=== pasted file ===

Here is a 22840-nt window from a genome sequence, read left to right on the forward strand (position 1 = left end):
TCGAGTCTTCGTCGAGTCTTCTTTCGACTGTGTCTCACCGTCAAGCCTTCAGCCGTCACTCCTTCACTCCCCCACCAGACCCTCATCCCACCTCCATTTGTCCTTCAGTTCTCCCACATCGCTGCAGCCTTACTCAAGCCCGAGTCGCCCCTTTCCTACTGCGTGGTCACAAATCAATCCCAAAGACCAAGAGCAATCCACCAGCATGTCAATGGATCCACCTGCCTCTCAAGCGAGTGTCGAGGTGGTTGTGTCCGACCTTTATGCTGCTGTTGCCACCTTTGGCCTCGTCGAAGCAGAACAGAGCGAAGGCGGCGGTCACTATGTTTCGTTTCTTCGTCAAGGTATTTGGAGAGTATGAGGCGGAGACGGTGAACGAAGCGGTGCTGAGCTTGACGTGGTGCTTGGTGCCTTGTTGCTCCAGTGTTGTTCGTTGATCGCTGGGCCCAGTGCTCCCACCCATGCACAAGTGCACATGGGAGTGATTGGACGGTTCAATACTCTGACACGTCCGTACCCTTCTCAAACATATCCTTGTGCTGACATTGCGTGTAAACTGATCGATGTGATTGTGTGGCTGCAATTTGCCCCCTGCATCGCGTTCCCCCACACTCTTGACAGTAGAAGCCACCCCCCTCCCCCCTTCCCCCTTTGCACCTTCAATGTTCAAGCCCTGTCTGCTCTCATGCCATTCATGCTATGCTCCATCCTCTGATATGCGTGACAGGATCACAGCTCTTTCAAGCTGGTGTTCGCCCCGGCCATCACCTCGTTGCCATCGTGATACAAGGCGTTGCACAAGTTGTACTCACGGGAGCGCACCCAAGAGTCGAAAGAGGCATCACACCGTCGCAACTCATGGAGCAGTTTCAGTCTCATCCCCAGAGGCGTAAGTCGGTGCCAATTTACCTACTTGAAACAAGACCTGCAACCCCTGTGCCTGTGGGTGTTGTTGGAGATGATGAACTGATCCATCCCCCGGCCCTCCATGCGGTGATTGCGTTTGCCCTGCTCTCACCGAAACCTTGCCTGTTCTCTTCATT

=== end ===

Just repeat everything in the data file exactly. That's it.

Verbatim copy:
Here is a 22840-nt window from a genome sequence, read left to right on the forward strand (position 1 = left end):
TCGAGTCTTCGTCGAGTCTTCTTTCGACTGTGTCTCACCGTCAAGCCTTCAGCCGTCACTCCTTCACTCCCCCACCAGACCCTCATCCCACCTCCATTTGTCCTTCAGTTCTCCCACATCGCTGCAGCCTTACTCAAGCCCGAGTCGCCCCTTTCCTACTGCGTGGTCACAAATCAATCCCAAAGACCAAGAGCAATCCACCAGCATGTCAATGGATCCACCTGCCTCTCAAGCGAGTGTCGAGGTGGTTGTGTCCGACCTTTATGCTGCTGTTGCCACCTTTGGCCTCGTCGAAGCAGAACAGAGCGAAGGCGGCGGTCACTATGTTTCGTTTCTTCGTCAAGGTATTTGGAGAGTATGAGGCGGAGACGGTGAACGAAGCGGTGCTGAGCTTGACGTGGTGCTTGGTGCCTTGTTGCTCCAGTGTTGTTCGTTGATCGCTGGGCCCAGTGCTCCCACCCATGCACAAGTGCACATGGGAGTGATTGGACGGTTCAATACTCTGACACGTCCGTACCCTTCTCAAACATATCCTTGTGCTGACATTGCGTGTAAACTGATCGATGTGATTGTGTGGCTGCAATTTGCCCCCTGCATCGCGTTCCCCCACACTCTTGACAGTAGAAGCCACCCCCCTCCCCCCTTCCCCCTTTGCACCTTCAATGTTCAAGCCCTGTCTGCTCTCATGCCATTCATGCTATGCTCCATCCTCTGATATGCGTGACAGGATCACAGCTCTTTCAAGCTGGTGTTCGCCCCGGCCATCACCTCGTTGCCATCGTGATACAAGGCGTTGCACAAGTTGTACTCACGGGAGCGCACCCAAGAGTCGAAAGAGGCATCACACCGTCGCAACTCATGGAGCAGTTTCAGTCTCATCCCCAGAGGCGTAAGTCGGTGCCAATTTACCTACTTGAAACAAGACCTGCAACCCCTGTGCCTGTGGGTGTTGTTGGAGATGATGAACTGATCCATCCCCCGGCCCTCCATGCGGTGATTGCGTTTGCCCTGCTCTCACCGAAACCTTGCCTGTTCTCTTCATT